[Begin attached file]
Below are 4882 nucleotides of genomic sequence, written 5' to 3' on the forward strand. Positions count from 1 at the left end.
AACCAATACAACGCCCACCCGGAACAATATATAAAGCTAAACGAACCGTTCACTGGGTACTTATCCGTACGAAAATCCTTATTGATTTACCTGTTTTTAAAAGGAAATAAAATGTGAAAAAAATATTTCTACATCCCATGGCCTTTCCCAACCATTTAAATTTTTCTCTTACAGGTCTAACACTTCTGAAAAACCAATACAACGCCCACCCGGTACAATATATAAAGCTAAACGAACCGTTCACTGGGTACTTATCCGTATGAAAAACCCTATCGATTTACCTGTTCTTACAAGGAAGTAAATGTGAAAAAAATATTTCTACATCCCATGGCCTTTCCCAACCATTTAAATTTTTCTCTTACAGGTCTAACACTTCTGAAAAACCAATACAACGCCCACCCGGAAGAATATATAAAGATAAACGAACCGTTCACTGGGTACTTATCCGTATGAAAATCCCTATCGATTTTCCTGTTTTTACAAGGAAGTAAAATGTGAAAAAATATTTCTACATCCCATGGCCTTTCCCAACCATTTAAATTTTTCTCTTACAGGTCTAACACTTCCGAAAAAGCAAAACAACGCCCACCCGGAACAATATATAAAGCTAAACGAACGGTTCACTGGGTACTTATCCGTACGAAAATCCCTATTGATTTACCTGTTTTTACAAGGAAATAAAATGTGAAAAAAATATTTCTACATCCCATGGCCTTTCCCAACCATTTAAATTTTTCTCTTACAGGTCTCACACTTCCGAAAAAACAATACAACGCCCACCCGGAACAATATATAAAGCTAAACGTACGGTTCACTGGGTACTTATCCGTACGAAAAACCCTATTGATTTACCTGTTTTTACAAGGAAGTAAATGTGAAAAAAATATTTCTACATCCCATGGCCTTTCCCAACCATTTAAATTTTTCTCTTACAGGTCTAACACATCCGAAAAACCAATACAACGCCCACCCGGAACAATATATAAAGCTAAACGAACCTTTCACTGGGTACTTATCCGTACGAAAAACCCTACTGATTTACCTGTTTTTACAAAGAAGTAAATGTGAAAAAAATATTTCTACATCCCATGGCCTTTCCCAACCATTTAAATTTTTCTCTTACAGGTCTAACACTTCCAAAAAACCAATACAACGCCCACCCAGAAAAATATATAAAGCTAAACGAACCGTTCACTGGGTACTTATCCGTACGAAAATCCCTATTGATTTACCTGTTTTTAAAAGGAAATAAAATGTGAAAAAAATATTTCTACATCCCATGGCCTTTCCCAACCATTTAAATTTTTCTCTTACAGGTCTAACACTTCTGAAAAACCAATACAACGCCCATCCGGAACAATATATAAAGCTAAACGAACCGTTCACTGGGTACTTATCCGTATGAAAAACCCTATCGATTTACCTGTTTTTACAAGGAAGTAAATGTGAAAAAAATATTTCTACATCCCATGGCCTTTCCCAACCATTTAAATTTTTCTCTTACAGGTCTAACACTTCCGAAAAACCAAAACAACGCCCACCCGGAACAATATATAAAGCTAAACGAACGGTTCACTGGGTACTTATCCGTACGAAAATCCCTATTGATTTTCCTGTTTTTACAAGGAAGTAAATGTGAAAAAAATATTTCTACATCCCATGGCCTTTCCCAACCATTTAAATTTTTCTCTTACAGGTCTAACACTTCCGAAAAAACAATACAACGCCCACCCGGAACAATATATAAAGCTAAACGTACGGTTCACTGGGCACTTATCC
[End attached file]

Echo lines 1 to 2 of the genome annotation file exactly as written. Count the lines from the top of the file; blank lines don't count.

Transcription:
Below are 4882 nucleotides of genomic sequence, written 5' to 3' on the forward strand. Positions count from 1 at the left end.
AACCAATACAACGCCCACCCGGAACAATATATAAAGCTAAACGAACCGTTCACTGGGTACTTATCCGTACGAAAATCCTTATTGATTTACCTGTTTTTAAAAGGAAATAAAATGTGAAAAAAATATTTCTACATCCCATGGCCTTTCCCAACCATTTAAATTTTTCTCTTACAGGTCTAACACTTCTGAAAAACCAATACAACGCCCACCCGGTACAATATATAAAGCTAAACGAACCGTTCACTGGGTACTTATCCGTATGAAAAACCCTATCGATTTACCTGTTCTTACAAGGAAGTAAATGTGAAAAAAATATTTCTACATCCCATGGCCTTTCCCAACCATTTAAATTTTTCTCTTACAGGTCTAACACTTCTGAAAAACCAATACAACGCCCACCCGGAAGAATATATAAAGATAAACGAACCGTTCACTGGGTACTTATCCGTATGAAAATCCCTATCGATTTTCCTGTTTTTACAAGGAAGTAAAATGTGAAAAAATATTTCTACATCCCATGGCCTTTCCCAACCATTTAAATTTTTCTCTTACAGGTCTAACACTTCCGAAAAAGCAAAACAACGCCCACCCGGAACAATATATAAAGCTAAACGAACGGTTCACTGGGTACTTATCCGTACGAAAATCCCTATTGATTTACCTGTTTTTACAAGGAAATAAAATGTGAAAAAAATATTTCTACATCCCATGGCCTTTCCCAACCATTTAAATTTTTCTCTTACAGGTCTCACACTTCCGAAAAAACAATACAACGCCCACCCGGAACAATATATAAAGCTAAACGTACGGTTCACTGGGTACTTATCCGTACGAAAAACCCTATTGATTTACCTGTTTTTACAAGGAAGTAAATGTGAAAAAAATATTTCTACATCCCATGGCCTTTCCCAACCATTTAAATTTTTCTCTTACAGGTCTAACACATCCGAAAAACCAATACAACGCCCACCCGGAACAATATATAAAGCTAAACGAACCTTTCACTGGGTACTTATCCGTACGAAAAACCCTACTGATTTACCTGTTTTTACAAAGAAGTAAATGTGAAAAAAATATTTCTACATCCCATGGCCTTTCCCAACCATTTAAATTTTTCTCTTACAGGTCTAACACTTCCAAAAAACCAATACAACGCCCACCCAGAAAAATATATAAAGCTAAACGAACCGTTCACTGGGTACTTATCCGTACGAAAATCCCTATTGATTTACCTGTTTTTAAAAGGAAATAAAATGTGAAAAAAATATTTCTACATCCCATGGCCTTTCCCAACCATTTAAATTTTTCTCTTACAGGTCTAACACTTCTGAAAAACCAATACAACGCCCATCCGGAACAATATATAAAGCTAAACGAACCGTTCACTGGGTACTTATCCGTATGAAAAACCCTATCGATTTACCTGTTTTTACAAGGAAGTAAATGTGAAAAAAATATTTCTACATCCCATGGCCTTTCCCAACCATTTAAATTTTTCTCTTACAGGTCTAACACTTCCGAAAAACCAAAACAACGCCCACCCGGAACAATATATAAAGCTAAACGAACGGTTCACTGGGTACTTATCCGTACGAAAATCCCTATTGATTTTCCTGTTTTTACAAGGAAGTAAATGTGAAAAAAATATTTCTACATCCCATGGCCTTTCCCAACCATTTAAATTTTTCTCTTACAGGTCTAACACTTCCGAAAAAACAATACAACGCCCACCCGGAACAATATATAAAGCTAAACGTACGGTTCACTGGGCACTTATCC